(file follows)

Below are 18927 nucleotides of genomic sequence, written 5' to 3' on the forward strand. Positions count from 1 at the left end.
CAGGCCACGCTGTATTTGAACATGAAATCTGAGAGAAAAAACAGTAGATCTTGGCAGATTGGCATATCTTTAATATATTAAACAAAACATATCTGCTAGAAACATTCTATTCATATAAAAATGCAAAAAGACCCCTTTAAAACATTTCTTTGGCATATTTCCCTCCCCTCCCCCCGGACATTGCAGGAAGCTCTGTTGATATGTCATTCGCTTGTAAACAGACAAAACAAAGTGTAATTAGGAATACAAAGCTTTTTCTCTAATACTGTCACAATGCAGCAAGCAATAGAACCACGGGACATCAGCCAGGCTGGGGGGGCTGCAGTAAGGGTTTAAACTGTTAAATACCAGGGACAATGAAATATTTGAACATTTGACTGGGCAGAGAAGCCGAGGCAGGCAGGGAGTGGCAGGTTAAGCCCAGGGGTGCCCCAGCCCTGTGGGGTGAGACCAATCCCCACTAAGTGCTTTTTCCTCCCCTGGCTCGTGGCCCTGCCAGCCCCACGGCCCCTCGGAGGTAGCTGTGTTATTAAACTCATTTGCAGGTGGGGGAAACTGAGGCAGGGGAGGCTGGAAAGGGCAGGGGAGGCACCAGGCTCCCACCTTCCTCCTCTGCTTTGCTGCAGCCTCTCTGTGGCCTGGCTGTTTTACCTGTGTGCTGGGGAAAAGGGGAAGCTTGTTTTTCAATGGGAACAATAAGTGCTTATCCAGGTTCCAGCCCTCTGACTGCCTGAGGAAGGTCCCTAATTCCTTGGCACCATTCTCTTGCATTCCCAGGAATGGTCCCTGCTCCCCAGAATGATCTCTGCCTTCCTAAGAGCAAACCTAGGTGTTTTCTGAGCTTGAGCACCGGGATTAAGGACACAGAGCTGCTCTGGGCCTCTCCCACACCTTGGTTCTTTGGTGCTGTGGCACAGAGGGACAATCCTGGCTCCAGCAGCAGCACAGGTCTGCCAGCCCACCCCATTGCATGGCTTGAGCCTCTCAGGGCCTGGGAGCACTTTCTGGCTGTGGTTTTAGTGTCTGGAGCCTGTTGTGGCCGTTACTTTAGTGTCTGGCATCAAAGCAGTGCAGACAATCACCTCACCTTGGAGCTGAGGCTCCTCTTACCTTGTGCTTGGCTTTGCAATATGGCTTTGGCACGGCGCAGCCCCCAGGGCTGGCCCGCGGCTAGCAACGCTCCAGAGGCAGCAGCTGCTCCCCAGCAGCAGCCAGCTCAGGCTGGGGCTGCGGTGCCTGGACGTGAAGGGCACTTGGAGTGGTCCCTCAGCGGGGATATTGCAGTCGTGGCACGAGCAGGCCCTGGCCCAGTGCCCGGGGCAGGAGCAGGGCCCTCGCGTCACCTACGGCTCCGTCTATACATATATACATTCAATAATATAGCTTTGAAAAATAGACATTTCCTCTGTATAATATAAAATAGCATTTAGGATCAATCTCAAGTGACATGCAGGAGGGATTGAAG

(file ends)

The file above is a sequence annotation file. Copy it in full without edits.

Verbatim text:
Below are 18927 nucleotides of genomic sequence, written 5' to 3' on the forward strand. Positions count from 1 at the left end.
CAGGCCACGCTGTATTTGAACATGAAATCTGAGAGAAAAAACAGTAGATCTTGGCAGATTGGCATATCTTTAATATATTAAACAAAACATATCTGCTAGAAACATTCTATTCATATAAAAATGCAAAAAGACCCCTTTAAAACATTTCTTTGGCATATTTCCCTCCCCTCCCCCCGGACATTGCAGGAAGCTCTGTTGATATGTCATTCGCTTGTAAACAGACAAAACAAAGTGTAATTAGGAATACAAAGCTTTTTCTCTAATACTGTCACAATGCAGCAAGCAATAGAACCACGGGACATCAGCCAGGCTGGGGGGGCTGCAGTAAGGGTTTAAACTGTTAAATACCAGGGACAATGAAATATTTGAACATTTGACTGGGCAGAGAAGCCGAGGCAGGCAGGGAGTGGCAGGTTAAGCCCAGGGGTGCCCCAGCCCTGTGGGGTGAGACCAATCCCCACTAAGTGCTTTTTCCTCCCCTGGCTCGTGGCCCTGCCAGCCCCACGGCCCCTCGGAGGTAGCTGTGTTATTAAACTCATTTGCAGGTGGGGGAAACTGAGGCAGGGGAGGCTGGAAAGGGCAGGGGAGGCACCAGGCTCCCACCTTCCTCCTCTGCTTTGCTGCAGCCTCTCTGTGGCCTGGCTGTTTTACCTGTGTGCTGGGGAAAAGGGGAAGCTTGTTTTTCAATGGGAACAATAAGTGCTTATCCAGGTTCCAGCCCTCTGACTGCCTGAGGAAGGTCCCTAATTCCTTGGCACCATTCTCTTGCATTCCCAGGAATGGTCCCTGCTCCCCAGAATGATCTCTGCCTTCCTAAGAGCAAACCTAGGTGTTTTCTGAGCTTGAGCACCGGGATTAAGGACACAGAGCTGCTCTGGGCCTCTCCCACACCTTGGTTCTTTGGTGCTGTGGCACAGAGGGACAATCCTGGCTCCAGCAGCAGCACAGGTCTGCCAGCCCACCCCATTGCATGGCTTGAGCCTCTCAGGGCCTGGGAGCACTTTCTGGCTGTGGTTTTAGTGTCTGGAGCCTGTTGTGGCCGTTACTTTAGTGTCTGGCATCAAAGCAGTGCAGACAATCACCTCACCTTGGAGCTGAGGCTCCTCTTACCTTGTGCTTGGCTTTGCAATATGGCTTTGGCACGGCGCAGCCCCCAGGGCTGGCCCGCGGCTAGCAACGCTCCAGAGGCAGCAGCTGCTCCCCAGCAGCAGCCAGCTCAGGCTGGGGCTGCGGTGCCTGGACGTGAAGGGCACTTGGAGTGGTCCCTCAGCGGGGATATTGCAGTCGTGGCACGAGCAGGCCCTGGCCCAGTGCCCGGGGCAGGAGCAGGGCCCTCGCGTCACCTACGGCTCCGTCTATACATATATACATTCAATAATATAGCTTTGAAAAATAGACATTTCCTCTGTATAATATAAAATAGCATTTAGGATCAATCTCAAGTGACATGCAGGAGGGATTGAAG